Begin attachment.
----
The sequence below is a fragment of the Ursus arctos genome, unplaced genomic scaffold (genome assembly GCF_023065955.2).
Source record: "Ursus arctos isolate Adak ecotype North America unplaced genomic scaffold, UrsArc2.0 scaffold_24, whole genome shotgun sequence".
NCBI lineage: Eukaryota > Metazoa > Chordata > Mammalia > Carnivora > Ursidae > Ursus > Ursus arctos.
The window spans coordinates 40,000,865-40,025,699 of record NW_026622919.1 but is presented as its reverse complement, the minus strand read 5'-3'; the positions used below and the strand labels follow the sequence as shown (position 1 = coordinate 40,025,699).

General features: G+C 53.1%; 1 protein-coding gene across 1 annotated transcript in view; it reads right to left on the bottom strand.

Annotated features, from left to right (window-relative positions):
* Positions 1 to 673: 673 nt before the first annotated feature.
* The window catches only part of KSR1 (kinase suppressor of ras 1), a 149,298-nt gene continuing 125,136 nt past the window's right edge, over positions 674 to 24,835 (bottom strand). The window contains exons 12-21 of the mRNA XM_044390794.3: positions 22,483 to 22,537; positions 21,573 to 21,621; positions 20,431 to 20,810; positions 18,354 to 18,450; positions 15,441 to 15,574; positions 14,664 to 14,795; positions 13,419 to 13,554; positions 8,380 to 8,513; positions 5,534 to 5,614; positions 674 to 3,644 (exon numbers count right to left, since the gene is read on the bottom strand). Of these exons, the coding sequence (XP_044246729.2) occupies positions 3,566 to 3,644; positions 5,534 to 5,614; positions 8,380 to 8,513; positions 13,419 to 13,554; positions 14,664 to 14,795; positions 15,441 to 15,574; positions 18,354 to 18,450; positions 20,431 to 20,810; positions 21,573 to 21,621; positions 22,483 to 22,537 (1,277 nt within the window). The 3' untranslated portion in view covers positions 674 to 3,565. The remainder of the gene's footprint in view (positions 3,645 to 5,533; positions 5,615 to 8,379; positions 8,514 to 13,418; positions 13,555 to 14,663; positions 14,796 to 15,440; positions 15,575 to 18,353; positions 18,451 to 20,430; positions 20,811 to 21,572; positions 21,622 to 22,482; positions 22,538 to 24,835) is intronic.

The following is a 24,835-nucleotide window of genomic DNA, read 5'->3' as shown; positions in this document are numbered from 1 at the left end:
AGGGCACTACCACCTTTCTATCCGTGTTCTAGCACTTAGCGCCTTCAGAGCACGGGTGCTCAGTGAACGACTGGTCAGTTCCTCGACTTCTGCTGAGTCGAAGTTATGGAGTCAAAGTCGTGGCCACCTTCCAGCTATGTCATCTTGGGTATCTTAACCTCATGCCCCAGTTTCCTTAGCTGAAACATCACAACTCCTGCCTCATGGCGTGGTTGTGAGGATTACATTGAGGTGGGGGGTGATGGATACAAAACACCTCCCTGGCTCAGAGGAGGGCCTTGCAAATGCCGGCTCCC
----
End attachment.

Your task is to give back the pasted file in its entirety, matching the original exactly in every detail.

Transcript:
The sequence below is a fragment of the Ursus arctos genome, unplaced genomic scaffold (genome assembly GCF_023065955.2).
Source record: "Ursus arctos isolate Adak ecotype North America unplaced genomic scaffold, UrsArc2.0 scaffold_24, whole genome shotgun sequence".
NCBI lineage: Eukaryota > Metazoa > Chordata > Mammalia > Carnivora > Ursidae > Ursus > Ursus arctos.
The window spans coordinates 40,000,865-40,025,699 of record NW_026622919.1 but is presented as its reverse complement, the minus strand read 5'-3'; the positions used below and the strand labels follow the sequence as shown (position 1 = coordinate 40,025,699).

General features: G+C 53.1%; 1 protein-coding gene across 1 annotated transcript in view; it reads right to left on the bottom strand.

Annotated features, from left to right (window-relative positions):
* Positions 1 to 673: 673 nt before the first annotated feature.
* The window catches only part of KSR1 (kinase suppressor of ras 1), a 149,298-nt gene continuing 125,136 nt past the window's right edge, over positions 674 to 24,835 (bottom strand). The window contains exons 12-21 of the mRNA XM_044390794.3: positions 22,483 to 22,537; positions 21,573 to 21,621; positions 20,431 to 20,810; positions 18,354 to 18,450; positions 15,441 to 15,574; positions 14,664 to 14,795; positions 13,419 to 13,554; positions 8,380 to 8,513; positions 5,534 to 5,614; positions 674 to 3,644 (exon numbers count right to left, since the gene is read on the bottom strand). Of these exons, the coding sequence (XP_044246729.2) occupies positions 3,566 to 3,644; positions 5,534 to 5,614; positions 8,380 to 8,513; positions 13,419 to 13,554; positions 14,664 to 14,795; positions 15,441 to 15,574; positions 18,354 to 18,450; positions 20,431 to 20,810; positions 21,573 to 21,621; positions 22,483 to 22,537 (1,277 nt within the window). The 3' untranslated portion in view covers positions 674 to 3,565. The remainder of the gene's footprint in view (positions 3,645 to 5,533; positions 5,615 to 8,379; positions 8,514 to 13,418; positions 13,555 to 14,663; positions 14,796 to 15,440; positions 15,575 to 18,353; positions 18,451 to 20,430; positions 20,811 to 21,572; positions 21,622 to 22,482; positions 22,538 to 24,835) is intronic.

The following is a 24,835-nucleotide window of genomic DNA, read 5'->3' as shown; positions in this document are numbered from 1 at the left end:
AGGGCACTACCACCTTTCTATCCGTGTTCTAGCACTTAGCGCCTTCAGAGCACGGGTGCTCAGTGAACGACTGGTCAGTTCCTCGACTTCTGCTGAGTCGAAGTTATGGAGTCAAAGTCGTGGCCACCTTCCAGCTATGTCATCTTGGGTATCTTAACCTCATGCCCCAGTTTCCTTAGCTGAAACATCACAACTCCTGCCTCATGGCGTGGTTGTGAGGATTACATTGAGGTGGGGGGTGATGGATACAAAACACCTCCCTGGCTCAGAGGAGGGCCTTGCAAATGCCGGCTCCC